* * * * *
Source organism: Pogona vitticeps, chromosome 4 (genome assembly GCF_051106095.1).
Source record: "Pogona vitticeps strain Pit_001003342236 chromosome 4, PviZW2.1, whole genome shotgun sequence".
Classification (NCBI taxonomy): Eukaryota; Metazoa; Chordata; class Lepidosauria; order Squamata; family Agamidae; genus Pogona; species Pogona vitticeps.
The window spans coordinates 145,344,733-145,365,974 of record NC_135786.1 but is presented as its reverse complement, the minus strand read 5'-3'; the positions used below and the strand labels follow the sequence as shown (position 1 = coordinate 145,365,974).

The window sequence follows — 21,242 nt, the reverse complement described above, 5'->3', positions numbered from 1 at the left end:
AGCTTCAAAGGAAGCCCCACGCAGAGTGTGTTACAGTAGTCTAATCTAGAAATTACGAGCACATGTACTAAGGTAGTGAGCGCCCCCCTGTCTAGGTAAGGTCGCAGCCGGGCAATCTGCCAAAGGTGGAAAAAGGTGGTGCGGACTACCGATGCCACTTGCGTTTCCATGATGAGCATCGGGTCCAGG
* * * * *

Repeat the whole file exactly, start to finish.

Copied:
Source organism: Pogona vitticeps, chromosome 4 (genome assembly GCF_051106095.1).
Source record: "Pogona vitticeps strain Pit_001003342236 chromosome 4, PviZW2.1, whole genome shotgun sequence".
Classification (NCBI taxonomy): Eukaryota; Metazoa; Chordata; class Lepidosauria; order Squamata; family Agamidae; genus Pogona; species Pogona vitticeps.
The window spans coordinates 145,344,733-145,365,974 of record NC_135786.1 but is presented as its reverse complement, the minus strand read 5'-3'; the positions used below and the strand labels follow the sequence as shown (position 1 = coordinate 145,365,974).

The window sequence follows — 21,242 nt, the reverse complement described above, 5'->3', positions numbered from 1 at the left end:
AGCTTCAAAGGAAGCCCCACGCAGAGTGTGTTACAGTAGTCTAATCTAGAAATTACGAGCACATGTACTAAGGTAGTGAGCGCCCCCCTGTCTAGGTAAGGTCGCAGCCGGGCAATCTGCCAAAGGTGGAAAAAGGTGGTGCGGACTACCGATGCCACTTGCGTTTCCATGATGAGCATCGGGTCCAGG